Manchester is a bustling city full of history and a great place to visit, but you don’t always need to be balling (as the cool kids say) to have a good time. Here’s 10 fabulous places to visit for free in Cottonopolis.
The Science & Industry Museum
Open daily from 10 till 5, the Science & Industry Museum (previously MOSI) celebrates Manchester’s role in the industrial revolution, as well as how science and industry are involved in the city’s present. The site is impressive, set across five listed buildings, and houses a collection of Victorian steam machinery.
Do be aware that the museum often hosts visiting exhibitions which may charge, but these never take up much room and there’s plenty to see outside of them. Other costs you can opt to pay are the steam railway and the café (open weekdays 8 to 5 and weekends 9 to 5.)
Website: Science and Industry Museum
Address: Liverpool Road, Manchester M3 4FP
Next to the Science and Industry Museum, Castlefield is one of the largest conservation sites in Manchester. It dates back to Roman times and the remains of a Roman fort are interesting to walk around, while the grassed area makes it a perfect picnicking spot when the weather is good. If not, then there’s plenty of cafes dotted around the fort and along the canal side.
Website: Castlefield – Manchester City Guide
Address: Castlefield, Manchester M3 4FP
With a history dating back to 700AD, the Cathedral is one of only 15 grade I listed buildings in Manchester. Built in a perpendicular gothic style, the Cathedral was damaged during the Manchester Blitz and IRA bombing, but has since been painstakingly repaired. You can attend a guided tour of the Cathedral by one of the knowledgeable volunteers or simply explore at your own pace. There is also a visitor centre where you can find out more about the history of the Cathedral and view the ancient monument – The hanging bridge.
Website: Manchester Cathedral
Address: Victoria St, Manchester M3 1SX
Manchester Town Hall
Situated in Albert Square, Manchester Town Hall is one of the most revered Grade I listed building in the UK. Built in 1987, the Town Hall is famous for its Neo-Gothic architecture. Open every day except Sunday, visitors can walk round the various rooms and enjoy some of the stunning murals which adorn the walls.
Website: Manchester Town Hall
Address: Albert Square, Manchester M60 2LA
John Ryland’s Library
If you’re visiting Manchester, then a pop into John Rylands Library is a must. Built in 1890 as a memorial for one of the city’s most successful industrialists – John Rylands – the exterior is stunning Victorian gothic architecture that looks more like a castle.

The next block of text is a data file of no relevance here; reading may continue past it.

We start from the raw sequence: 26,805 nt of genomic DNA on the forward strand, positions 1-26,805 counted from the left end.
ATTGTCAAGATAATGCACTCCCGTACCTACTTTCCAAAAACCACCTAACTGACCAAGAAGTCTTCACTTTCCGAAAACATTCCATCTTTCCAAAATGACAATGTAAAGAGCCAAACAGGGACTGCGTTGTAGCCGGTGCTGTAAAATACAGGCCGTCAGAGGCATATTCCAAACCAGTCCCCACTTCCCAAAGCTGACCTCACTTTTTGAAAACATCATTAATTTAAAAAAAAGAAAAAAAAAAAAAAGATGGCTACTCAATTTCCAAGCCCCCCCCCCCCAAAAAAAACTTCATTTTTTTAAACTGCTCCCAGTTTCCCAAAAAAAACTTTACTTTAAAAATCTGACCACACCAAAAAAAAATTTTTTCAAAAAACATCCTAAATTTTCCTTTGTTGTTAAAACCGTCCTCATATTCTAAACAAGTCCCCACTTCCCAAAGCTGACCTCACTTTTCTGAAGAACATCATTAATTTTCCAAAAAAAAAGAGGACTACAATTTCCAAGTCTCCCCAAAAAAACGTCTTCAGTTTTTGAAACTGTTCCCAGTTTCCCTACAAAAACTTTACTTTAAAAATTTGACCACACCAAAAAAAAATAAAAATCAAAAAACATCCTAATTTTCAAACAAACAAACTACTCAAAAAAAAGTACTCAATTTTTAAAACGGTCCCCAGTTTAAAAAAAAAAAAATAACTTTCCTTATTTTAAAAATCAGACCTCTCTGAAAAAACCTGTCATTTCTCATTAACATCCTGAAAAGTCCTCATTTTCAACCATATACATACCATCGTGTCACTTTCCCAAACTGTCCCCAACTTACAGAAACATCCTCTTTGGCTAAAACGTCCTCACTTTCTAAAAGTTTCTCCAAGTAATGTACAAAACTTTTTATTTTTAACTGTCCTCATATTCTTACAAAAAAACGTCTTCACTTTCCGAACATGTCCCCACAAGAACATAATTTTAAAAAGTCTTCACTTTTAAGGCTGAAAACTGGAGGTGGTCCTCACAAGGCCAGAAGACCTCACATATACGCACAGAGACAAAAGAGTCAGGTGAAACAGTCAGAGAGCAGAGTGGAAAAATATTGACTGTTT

Inside is just as impressive, and holds a fine collection of books and manuscripts, including one of the oldest pieces of the New Testament. The library holds a range of events and activities, which you can find out about here.
Website: John Rylands Library
Address: 150 Deansgate, Manchester M3 3EH
Manchester Art Gallery
Another impressive Victorian building houses The Manchester Art Gallery, which has existed for nearly 200 years and holds over 25,000 pieces of fine art, crafts and costume from pre-Raphaelite paintings to modern art. The gallery runs a range of events throughout the year for both adults and children.
Website: Manchester Art Gallery
Address: Mosley St, Manchester M2 3JL
Known as ‘the gallery in the park’, the Whitworth Art Gallery is set in a glorious green space right in the heart of the city. The gallery hosts an eclectic collection of fine art, textiles, and prints as well as one of the best collections of wallpaper in the UK, and its art garden, landscape gallery and sculpture terrace have won awards and the 2015 Art Fund. It hosts a calendar of events and actives for young and old throughout the year.
Website: The Whitworth
Address: Oxford Rd, Manchester M15 6ER
The National Football Museum
Manchester is home to two major football clubs – United and City – so having the National Football Museum here seems an obvious choice. It’s the perfect place to visit for any football fan, with a range of displays and attractions that cover everything about the nation’s favourite sport, from the game’s history through to how the media has effected how its viewed and its reputation. Housing in the Urbis building in the city centre, there’s plenty of hands-on activities including the chance to try your own penalty shoot-out!
Website: The National Football Museum
Address: Urbis Building, Cathedral Gardens, Todd St, Manchester M4 3BG
The People’s History Museum
If you’re a history buff, then The People’s History Museum is a must visit. Based in a purpose-built building alongside the River Irwell, its focus is on democracy, the struggle for equality, and the history of the British working classes.
Website: People’s History Museum
Address: Left Bank, Spinningfields, Manchester, Lancashire M3 3ER
Centre For Chinese Contemporary Art
Manchester’s Chinatown is the second largest in the UK and has existed since the 1950’s, and this rich culture is represented by the Centre for Chinese Contemporary Art. It has a varied and innovative programme of exhibitions, and has featured some great artists over the years. It also hosts a range of informative talks, sessions and workshops – many of which are free.
Website: Centre For Chinese Contemporary Arts
Address: Market Buildings, Thomas St, Northern Quarter, Manchester, M4 1EU
There are tons more places to visit, but these should get you going. Have you visited any? If so, what did you think?